State Dept.: Terrorist group affects travel to Malaysia

WASHINGTON -- Attacks and kidnappings by the Philippines-based Abu Sayyaf terrorist group have repercussions for travelers to Malaysia, according to the State Department.

The department said Abu Sayyaf gunmen stormed a Malaysian diving resort on the island of Pandanan, seizing three Malaysian hostages, on Sept. 11.

U.S. citizens should avoid all travel to the areas around Semporna and Tawau on the Sabah mainland and to the islands off southeastern Sabah, including Sipadan and Pandanan, it said.

Separately, in a public announcement on Indonesia, the department advised U.S. citizens to avoid travel to West Timor, the Moluccas and Aceh.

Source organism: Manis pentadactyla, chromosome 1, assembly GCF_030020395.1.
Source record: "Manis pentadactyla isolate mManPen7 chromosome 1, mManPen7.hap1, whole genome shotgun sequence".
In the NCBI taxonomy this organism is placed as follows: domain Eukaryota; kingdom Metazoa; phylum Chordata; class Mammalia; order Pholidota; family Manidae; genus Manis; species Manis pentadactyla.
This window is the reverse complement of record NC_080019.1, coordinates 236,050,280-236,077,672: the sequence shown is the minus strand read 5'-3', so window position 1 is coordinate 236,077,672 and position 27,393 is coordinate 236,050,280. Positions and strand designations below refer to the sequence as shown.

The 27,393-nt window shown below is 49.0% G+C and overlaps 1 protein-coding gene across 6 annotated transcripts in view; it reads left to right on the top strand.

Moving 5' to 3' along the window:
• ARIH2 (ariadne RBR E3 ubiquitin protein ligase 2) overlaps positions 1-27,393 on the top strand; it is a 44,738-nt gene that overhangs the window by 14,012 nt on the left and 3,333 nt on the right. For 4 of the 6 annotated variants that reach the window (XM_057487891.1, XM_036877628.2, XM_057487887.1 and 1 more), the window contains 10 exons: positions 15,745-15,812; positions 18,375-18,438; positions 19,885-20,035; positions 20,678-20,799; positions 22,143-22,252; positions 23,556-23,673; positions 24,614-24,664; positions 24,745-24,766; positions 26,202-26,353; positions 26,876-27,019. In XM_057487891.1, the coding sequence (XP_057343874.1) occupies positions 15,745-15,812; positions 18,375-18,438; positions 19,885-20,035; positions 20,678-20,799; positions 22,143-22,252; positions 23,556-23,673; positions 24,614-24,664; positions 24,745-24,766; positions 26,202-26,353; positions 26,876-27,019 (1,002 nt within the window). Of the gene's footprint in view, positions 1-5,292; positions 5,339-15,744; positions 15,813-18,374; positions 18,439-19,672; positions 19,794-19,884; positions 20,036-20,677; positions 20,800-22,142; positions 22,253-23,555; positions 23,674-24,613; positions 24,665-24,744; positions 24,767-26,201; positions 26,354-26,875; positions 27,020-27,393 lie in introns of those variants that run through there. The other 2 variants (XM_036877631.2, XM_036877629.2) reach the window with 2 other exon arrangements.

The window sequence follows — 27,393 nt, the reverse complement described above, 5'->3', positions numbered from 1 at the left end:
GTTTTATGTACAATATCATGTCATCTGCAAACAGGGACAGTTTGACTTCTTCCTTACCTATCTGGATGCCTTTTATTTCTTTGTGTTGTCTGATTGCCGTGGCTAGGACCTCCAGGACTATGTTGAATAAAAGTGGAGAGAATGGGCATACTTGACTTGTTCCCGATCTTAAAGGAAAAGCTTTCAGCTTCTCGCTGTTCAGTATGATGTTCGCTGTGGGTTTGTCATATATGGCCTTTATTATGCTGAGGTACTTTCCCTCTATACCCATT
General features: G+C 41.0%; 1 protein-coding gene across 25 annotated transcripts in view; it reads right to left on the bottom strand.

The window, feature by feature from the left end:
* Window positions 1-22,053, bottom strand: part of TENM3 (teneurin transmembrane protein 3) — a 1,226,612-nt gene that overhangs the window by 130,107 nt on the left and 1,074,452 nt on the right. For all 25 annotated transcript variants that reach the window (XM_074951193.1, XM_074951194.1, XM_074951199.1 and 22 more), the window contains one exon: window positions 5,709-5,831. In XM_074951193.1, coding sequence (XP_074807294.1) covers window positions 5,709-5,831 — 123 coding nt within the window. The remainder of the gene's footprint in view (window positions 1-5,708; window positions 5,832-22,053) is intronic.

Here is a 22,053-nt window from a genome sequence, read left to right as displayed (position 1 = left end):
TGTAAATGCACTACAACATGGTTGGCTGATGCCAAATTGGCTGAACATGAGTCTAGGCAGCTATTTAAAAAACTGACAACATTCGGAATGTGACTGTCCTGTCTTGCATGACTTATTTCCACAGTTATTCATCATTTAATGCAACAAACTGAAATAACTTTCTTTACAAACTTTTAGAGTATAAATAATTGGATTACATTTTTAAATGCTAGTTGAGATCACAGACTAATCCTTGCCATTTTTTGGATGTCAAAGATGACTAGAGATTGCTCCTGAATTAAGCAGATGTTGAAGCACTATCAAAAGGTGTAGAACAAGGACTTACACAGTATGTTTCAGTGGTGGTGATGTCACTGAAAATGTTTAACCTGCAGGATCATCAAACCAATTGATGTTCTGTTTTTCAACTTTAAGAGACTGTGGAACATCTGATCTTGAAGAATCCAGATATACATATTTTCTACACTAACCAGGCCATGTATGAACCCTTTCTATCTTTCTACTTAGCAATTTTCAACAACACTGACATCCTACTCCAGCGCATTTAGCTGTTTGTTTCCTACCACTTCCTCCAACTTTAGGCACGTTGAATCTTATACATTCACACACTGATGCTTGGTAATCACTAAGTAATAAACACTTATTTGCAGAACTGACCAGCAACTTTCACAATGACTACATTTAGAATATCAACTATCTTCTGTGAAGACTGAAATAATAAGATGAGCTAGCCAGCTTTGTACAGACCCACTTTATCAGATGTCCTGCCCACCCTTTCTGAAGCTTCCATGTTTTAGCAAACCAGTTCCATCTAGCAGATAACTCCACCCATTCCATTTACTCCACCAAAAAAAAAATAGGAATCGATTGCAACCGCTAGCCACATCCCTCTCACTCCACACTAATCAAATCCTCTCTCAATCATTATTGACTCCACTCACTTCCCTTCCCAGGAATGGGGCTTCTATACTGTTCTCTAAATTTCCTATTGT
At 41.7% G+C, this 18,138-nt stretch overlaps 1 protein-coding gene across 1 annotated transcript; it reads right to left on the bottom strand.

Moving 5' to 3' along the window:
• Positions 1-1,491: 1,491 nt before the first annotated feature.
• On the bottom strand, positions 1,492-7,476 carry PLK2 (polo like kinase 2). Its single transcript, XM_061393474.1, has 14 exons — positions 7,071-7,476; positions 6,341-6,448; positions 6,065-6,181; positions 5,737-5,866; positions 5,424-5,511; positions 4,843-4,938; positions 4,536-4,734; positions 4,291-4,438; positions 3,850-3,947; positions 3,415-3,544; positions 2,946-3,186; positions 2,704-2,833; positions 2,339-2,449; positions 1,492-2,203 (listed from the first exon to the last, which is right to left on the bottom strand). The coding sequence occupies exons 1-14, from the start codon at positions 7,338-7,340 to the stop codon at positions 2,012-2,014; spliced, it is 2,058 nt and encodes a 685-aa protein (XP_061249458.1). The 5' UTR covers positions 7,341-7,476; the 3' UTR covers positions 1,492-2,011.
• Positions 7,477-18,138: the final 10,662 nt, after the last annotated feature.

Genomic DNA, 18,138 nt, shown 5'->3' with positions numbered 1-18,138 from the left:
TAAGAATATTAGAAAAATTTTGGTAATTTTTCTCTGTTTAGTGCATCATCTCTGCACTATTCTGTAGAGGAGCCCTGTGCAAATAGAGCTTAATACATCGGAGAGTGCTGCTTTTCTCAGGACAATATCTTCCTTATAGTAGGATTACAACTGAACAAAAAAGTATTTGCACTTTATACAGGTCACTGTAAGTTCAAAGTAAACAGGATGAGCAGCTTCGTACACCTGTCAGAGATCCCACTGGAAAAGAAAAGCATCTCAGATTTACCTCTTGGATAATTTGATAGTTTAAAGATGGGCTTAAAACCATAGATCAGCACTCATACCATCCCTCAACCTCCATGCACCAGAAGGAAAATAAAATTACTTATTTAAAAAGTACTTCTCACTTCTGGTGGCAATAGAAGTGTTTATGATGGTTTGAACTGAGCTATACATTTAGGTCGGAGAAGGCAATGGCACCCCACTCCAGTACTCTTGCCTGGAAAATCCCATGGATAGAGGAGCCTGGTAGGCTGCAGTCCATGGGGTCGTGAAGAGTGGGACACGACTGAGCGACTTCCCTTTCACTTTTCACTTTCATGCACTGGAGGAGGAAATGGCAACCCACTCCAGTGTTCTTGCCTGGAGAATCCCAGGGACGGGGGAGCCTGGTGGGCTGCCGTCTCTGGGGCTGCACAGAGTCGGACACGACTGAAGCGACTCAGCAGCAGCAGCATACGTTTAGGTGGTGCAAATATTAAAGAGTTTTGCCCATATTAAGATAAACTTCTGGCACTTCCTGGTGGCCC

Travelers to Indonesia were advised to exercise caution in East Timor and the regions nearest to the Philippines in northern Kalimantan and Sulawesi, as well as the resort island of Lombok about 25 miles from Bali.

The Indonesian government has restricted travel by foreign government officials to Aceh, Papua and Maluku.

Violent demonstrations flared up briefly in Bali last October, but conditions quickly returned to normal, the department said.

The State Department also renewed a travel warning against Angola "because of continued military conflict in interior provinces and increased violent criminal activity" including kidnapping threats against foreigners.

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